In their first two years of business, IMS grew a staggering 330% and another 200% in the third, exceeding their projections for the first five years. Ahmadi says, “I believe IMS’s strength is our ability to extend our talents across a lot of markets and disciplines. This is why…we’re always busy when other companies are experiencing downtime because of changes in the economic climate. Our objective is to grow through diversification.”
On the topic of success, Ahmadi concludes, “We have to be on our toes at all times. Every job is a proving ground, especially for a start-up company like ours. We can’t sit back and relax.”
Christopher Buttner is a freelance journalist covering entertainment technology industries, including musical instruments, audio, video, broadcast, lighting, staging and multimedia systems integration. Contact him firstname.lastname@example.org.
Mohammad Ahmadi and IMS Focusing on Foundation Clients
Integrated Media Systems was recently retained by the video game giant Namco for the company’s XS entertainment venue project. With a tag line of “Dine. Dance. Defend the World,” XS advances the penny arcade far beyond a Star-Trek-meets-Jetsons future.
Located in Orlando, Florida, XS is a 3-floor, 40,000-square-foot entertainment complex featuring a 240-seat casual restaurant and nightclub at the base of its 45-foot-high atrium. It houses $500,000 in multimedia equipment, including 6×8-foot plasma screens, to host meetings and events for groups up to 2000. The XSperience game facility on the second floor also features 110 simulators and attractions, valued at $1.5 million.
For XS, which went live in July 2001, IMS designed and installed the sound, lighting and control systems.
Establishing the Core Business. The XS facility project typifies IMS’s business strategy. Although it is Disneyland, Universal Studios and Six Flags that usually come to mind when one thinks of family entertainment centers, the bulk of IMS’s business does not come from this sort of large, high-profile amusement park project. Ahmadi explains why: “Projects like that take a long time to develop; from blue sky to implementation, they can take two years before they come online… even longer. As a start-up operation, IMS needed an immediate cash flow. Therefore, we had to go after the clients who could also offer a lot of repeat business. With our existing clients, every year we know we’re going to be working on a number of projects to sustain healthy growth.”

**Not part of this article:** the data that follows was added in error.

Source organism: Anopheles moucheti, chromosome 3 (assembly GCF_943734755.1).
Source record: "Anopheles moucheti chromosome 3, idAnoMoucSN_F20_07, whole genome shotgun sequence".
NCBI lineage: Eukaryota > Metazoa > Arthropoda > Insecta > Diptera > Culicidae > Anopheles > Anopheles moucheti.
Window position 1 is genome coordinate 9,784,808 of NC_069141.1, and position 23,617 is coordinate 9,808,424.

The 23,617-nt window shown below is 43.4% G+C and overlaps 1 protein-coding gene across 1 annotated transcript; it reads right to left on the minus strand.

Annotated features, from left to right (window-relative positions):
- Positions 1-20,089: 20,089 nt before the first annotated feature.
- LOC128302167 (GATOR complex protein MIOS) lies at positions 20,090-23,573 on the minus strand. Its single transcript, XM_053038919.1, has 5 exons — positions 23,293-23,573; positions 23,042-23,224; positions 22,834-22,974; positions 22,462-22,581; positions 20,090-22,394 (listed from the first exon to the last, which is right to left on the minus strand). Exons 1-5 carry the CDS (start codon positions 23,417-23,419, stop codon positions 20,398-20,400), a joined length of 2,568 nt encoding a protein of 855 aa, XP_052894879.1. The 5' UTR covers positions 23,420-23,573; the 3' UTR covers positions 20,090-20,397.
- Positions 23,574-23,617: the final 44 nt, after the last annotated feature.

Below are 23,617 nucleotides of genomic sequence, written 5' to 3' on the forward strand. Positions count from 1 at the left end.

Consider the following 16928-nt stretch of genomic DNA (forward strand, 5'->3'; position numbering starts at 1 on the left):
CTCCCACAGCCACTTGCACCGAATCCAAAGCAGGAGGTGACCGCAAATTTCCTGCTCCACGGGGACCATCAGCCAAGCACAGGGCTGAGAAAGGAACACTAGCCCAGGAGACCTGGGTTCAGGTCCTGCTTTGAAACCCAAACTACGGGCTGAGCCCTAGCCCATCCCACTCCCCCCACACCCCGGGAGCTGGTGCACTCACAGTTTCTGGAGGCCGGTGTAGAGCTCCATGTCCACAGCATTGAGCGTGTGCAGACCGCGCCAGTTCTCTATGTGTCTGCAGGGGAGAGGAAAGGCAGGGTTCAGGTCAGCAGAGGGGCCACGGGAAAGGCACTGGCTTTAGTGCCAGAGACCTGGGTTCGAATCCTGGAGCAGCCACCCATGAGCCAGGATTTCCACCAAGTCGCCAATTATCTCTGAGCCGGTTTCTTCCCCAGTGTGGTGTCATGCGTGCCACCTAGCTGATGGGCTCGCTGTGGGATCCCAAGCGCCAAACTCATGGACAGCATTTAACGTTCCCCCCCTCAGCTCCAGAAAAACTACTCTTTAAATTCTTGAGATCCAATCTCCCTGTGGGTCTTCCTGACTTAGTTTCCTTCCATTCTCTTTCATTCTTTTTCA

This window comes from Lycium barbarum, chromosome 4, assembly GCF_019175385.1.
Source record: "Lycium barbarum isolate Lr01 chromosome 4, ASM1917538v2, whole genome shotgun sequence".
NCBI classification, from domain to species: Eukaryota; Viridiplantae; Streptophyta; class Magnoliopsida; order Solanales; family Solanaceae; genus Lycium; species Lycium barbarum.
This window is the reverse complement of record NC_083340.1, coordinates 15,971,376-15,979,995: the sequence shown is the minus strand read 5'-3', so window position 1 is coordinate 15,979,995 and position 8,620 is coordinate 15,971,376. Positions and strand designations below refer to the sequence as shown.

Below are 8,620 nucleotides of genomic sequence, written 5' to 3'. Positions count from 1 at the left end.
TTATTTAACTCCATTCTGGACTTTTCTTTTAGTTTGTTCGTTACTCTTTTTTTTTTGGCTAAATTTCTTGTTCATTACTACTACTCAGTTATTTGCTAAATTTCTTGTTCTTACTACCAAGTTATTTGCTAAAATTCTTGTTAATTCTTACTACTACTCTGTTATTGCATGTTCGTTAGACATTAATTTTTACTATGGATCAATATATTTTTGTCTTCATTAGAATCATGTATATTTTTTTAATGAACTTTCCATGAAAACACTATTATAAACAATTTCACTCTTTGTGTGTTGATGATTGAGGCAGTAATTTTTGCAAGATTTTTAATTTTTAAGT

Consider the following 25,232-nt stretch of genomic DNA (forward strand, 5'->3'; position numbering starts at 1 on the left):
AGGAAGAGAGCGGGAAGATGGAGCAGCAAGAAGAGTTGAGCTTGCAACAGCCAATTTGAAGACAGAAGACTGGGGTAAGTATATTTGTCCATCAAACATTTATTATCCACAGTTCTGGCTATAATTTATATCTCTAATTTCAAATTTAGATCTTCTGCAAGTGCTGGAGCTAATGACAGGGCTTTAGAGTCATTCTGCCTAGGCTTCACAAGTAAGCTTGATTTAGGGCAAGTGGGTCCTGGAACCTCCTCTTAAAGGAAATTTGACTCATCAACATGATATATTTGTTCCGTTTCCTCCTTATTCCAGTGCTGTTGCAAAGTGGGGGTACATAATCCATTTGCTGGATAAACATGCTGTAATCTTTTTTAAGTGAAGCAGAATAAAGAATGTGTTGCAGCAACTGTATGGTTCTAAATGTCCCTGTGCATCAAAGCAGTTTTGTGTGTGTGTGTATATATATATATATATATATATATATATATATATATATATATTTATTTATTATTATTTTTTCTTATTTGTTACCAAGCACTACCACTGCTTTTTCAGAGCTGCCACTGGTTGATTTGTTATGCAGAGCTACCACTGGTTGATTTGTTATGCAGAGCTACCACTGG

Ahmadi continues, “This is not to say we are not going after the larger projects, such as theme and amusement parks, cruise ship entertainment and control systems. But the most important aspect of IMS’s business model is that we have established a core business and revenue stream that…does not leave us at the mercy of market trends. With the cutbacks in themed entertainment over the past six months, the big guys are feeling the pinch while we are still expanding.”
Company Growth. IMS recently opened a new Columbus, Ohio, office. This branch office focuses on targeting new clients and servicing those existing ones with smaller projects that come to fruition more quickly. Its location close to the corporate offices of Damon’s International, based in Columbus, and Jillian’s, based in Kentucky, also allows the new office to handle the bulk of the project management for the firm’s foundation clients.
When asked how IMS acquired so many clients so quickly, Ahmadi humbly states, “Reputation. I’ve been in the business for a long time…so I’ve had the chance to meet a lot of wonderful people. I don’t think of my clients as clients. They’ve become very close, personal friends. Actually, starting this company was a matter of friends and clients all essentially [saying], ‘Just do it.’” Ahmadi laughs, “I thought they were right.”
Once Ahmadi had made the decision to go out on his own, word spread quickly. In fact, almost as soon as he had turned the lights on, IMS seemed to have plenty of clients. “We pride ourselves on the no-hassle transaction,” he says. “That is what has kept…our existing clients and [helped us] pick up new business.”